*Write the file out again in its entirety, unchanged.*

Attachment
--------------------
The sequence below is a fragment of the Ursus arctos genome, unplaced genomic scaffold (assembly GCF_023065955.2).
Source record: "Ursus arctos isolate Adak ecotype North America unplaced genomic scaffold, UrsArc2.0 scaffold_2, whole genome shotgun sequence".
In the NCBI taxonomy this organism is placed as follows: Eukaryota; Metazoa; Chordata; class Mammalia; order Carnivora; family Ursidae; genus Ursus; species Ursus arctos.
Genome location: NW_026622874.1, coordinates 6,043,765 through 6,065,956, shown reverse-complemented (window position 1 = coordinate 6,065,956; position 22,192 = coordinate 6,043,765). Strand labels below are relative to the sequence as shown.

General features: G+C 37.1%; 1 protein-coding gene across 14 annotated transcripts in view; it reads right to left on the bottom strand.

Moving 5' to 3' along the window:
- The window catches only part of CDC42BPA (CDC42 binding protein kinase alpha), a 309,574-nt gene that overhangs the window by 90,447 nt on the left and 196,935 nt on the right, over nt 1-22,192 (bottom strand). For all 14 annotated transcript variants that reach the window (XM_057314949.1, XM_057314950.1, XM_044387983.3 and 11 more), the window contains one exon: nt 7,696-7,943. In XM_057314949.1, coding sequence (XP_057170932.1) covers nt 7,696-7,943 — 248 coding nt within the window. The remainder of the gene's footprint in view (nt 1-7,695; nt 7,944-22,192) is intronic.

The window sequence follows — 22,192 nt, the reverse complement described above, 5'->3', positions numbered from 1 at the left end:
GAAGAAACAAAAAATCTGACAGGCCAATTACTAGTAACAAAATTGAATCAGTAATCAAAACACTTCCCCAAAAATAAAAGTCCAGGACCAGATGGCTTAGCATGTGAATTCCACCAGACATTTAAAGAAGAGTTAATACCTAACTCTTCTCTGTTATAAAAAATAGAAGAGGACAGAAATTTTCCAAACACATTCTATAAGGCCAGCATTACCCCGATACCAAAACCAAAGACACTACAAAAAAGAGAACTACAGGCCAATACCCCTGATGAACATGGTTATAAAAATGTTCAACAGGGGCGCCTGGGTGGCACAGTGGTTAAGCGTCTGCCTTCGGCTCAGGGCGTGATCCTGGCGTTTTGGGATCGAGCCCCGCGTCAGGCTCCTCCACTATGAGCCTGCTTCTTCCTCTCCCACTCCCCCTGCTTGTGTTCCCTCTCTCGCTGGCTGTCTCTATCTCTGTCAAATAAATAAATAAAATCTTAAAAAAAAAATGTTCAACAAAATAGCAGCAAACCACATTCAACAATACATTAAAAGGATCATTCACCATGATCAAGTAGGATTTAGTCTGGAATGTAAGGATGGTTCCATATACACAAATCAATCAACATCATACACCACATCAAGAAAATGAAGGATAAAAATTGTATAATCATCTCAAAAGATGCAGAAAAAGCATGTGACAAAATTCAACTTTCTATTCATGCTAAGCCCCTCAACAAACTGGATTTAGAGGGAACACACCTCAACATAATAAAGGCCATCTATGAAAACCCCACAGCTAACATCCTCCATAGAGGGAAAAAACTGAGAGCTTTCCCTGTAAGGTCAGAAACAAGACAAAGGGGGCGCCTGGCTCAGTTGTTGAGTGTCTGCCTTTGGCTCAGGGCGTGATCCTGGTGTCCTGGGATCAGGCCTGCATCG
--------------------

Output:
The sequence below is a fragment of the Ursus arctos genome, unplaced genomic scaffold (assembly GCF_023065955.2).
Source record: "Ursus arctos isolate Adak ecotype North America unplaced genomic scaffold, UrsArc2.0 scaffold_2, whole genome shotgun sequence".
In the NCBI taxonomy this organism is placed as follows: Eukaryota; Metazoa; Chordata; class Mammalia; order Carnivora; family Ursidae; genus Ursus; species Ursus arctos.
Genome location: NW_026622874.1, coordinates 6,043,765 through 6,065,956, shown reverse-complemented (window position 1 = coordinate 6,065,956; position 22,192 = coordinate 6,043,765). Strand labels below are relative to the sequence as shown.

General features: G+C 37.1%; 1 protein-coding gene across 14 annotated transcripts in view; it reads right to left on the bottom strand.

Moving 5' to 3' along the window:
- The window catches only part of CDC42BPA (CDC42 binding protein kinase alpha), a 309,574-nt gene that overhangs the window by 90,447 nt on the left and 196,935 nt on the right, over nt 1-22,192 (bottom strand). For all 14 annotated transcript variants that reach the window (XM_057314949.1, XM_057314950.1, XM_044387983.3 and 11 more), the window contains one exon: nt 7,696-7,943. In XM_057314949.1, coding sequence (XP_057170932.1) covers nt 7,696-7,943 — 248 coding nt within the window. The remainder of the gene's footprint in view (nt 1-7,695; nt 7,944-22,192) is intronic.

The window sequence follows — 22,192 nt, the reverse complement described above, 5'->3', positions numbered from 1 at the left end:
GAAGAAACAAAAAATCTGACAGGCCAATTACTAGTAACAAAATTGAATCAGTAATCAAAACACTTCCCCAAAAATAAAAGTCCAGGACCAGATGGCTTAGCATGTGAATTCCACCAGACATTTAAAGAAGAGTTAATACCTAACTCTTCTCTGTTATAAAAAATAGAAGAGGACAGAAATTTTCCAAACACATTCTATAAGGCCAGCATTACCCCGATACCAAAACCAAAGACACTACAAAAAAGAGAACTACAGGCCAATACCCCTGATGAACATGGTTATAAAAATGTTCAACAGGGGCGCCTGGGTGGCACAGTGGTTAAGCGTCTGCCTTCGGCTCAGGGCGTGATCCTGGCGTTTTGGGATCGAGCCCCGCGTCAGGCTCCTCCACTATGAGCCTGCTTCTTCCTCTCCCACTCCCCCTGCTTGTGTTCCCTCTCTCGCTGGCTGTCTCTATCTCTGTCAAATAAATAAATAAAATCTTAAAAAAAAAATGTTCAACAAAATAGCAGCAAACCACATTCAACAATACATTAAAAGGATCATTCACCATGATCAAGTAGGATTTAGTCTGGAATGTAAGGATGGTTCCATATACACAAATCAATCAACATCATACACCACATCAAGAAAATGAAGGATAAAAATTGTATAATCATCTCAAAAGATGCAGAAAAAGCATGTGACAAAATTCAACTTTCTATTCATGCTAAGCCCCTCAACAAACTGGATTTAGAGGGAACACACCTCAACATAATAAAGGCCATCTATGAAAACCCCACAGCTAACATCCTCCATAGAGGGAAAAAACTGAGAGCTTTCCCTGTAAGGTCAGAAACAAGACAAAGGGGGCGCCTGGCTCAGTTGTTGAGTGTCTGCCTTTGGCTCAGGGCGTGATCCTGGTGTCCTGGGATCAGGCCTGCATCG